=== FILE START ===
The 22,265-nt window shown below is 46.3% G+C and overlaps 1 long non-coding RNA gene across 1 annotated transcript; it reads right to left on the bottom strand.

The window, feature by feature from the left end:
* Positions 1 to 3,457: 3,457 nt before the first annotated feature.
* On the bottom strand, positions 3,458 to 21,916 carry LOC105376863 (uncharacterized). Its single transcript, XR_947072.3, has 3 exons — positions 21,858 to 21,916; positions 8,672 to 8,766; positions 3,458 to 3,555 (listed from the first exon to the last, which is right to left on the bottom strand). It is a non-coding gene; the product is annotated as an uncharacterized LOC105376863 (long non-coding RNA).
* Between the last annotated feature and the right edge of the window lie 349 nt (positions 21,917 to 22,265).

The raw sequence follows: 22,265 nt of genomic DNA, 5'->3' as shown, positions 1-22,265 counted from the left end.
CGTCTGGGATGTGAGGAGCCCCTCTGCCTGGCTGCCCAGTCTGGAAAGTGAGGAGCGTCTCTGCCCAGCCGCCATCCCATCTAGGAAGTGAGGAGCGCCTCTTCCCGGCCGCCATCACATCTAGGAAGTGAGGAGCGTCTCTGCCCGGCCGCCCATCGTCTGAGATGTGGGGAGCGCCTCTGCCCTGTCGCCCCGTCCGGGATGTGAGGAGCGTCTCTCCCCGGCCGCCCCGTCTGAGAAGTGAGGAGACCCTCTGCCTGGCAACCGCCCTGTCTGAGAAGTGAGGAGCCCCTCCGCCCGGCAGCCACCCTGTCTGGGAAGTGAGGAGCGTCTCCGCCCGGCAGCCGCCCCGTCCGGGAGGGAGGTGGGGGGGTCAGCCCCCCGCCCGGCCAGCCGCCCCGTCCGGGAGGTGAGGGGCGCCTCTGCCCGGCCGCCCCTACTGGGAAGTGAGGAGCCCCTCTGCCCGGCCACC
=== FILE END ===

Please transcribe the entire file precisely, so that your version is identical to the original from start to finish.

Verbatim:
The 22,265-nt window shown below is 46.3% G+C and overlaps 1 long non-coding RNA gene across 1 annotated transcript; it reads right to left on the bottom strand.

The window, feature by feature from the left end:
* Positions 1 to 3,457: 3,457 nt before the first annotated feature.
* On the bottom strand, positions 3,458 to 21,916 carry LOC105376863 (uncharacterized). Its single transcript, XR_947072.3, has 3 exons — positions 21,858 to 21,916; positions 8,672 to 8,766; positions 3,458 to 3,555 (listed from the first exon to the last, which is right to left on the bottom strand). It is a non-coding gene; the product is annotated as an uncharacterized LOC105376863 (long non-coding RNA).
* Between the last annotated feature and the right edge of the window lie 349 nt (positions 21,917 to 22,265).

The raw sequence follows: 22,265 nt of genomic DNA, 5'->3' as shown, positions 1-22,265 counted from the left end.
CGTCTGGGATGTGAGGAGCCCCTCTGCCTGGCTGCCCAGTCTGGAAAGTGAGGAGCGTCTCTGCCCAGCCGCCATCCCATCTAGGAAGTGAGGAGCGCCTCTTCCCGGCCGCCATCACATCTAGGAAGTGAGGAGCGTCTCTGCCCGGCCGCCCATCGTCTGAGATGTGGGGAGCGCCTCTGCCCTGTCGCCCCGTCCGGGATGTGAGGAGCGTCTCTCCCCGGCCGCCCCGTCTGAGAAGTGAGGAGACCCTCTGCCTGGCAACCGCCCTGTCTGAGAAGTGAGGAGCCCCTCCGCCCGGCAGCCACCCTGTCTGGGAAGTGAGGAGCGTCTCCGCCCGGCAGCCGCCCCGTCCGGGAGGGAGGTGGGGGGGTCAGCCCCCCGCCCGGCCAGCCGCCCCGTCCGGGAGGTGAGGGGCGCCTCTGCCCGGCCGCCCCTACTGGGAAGTGAGGAGCCCCTCTGCCCGGCCACC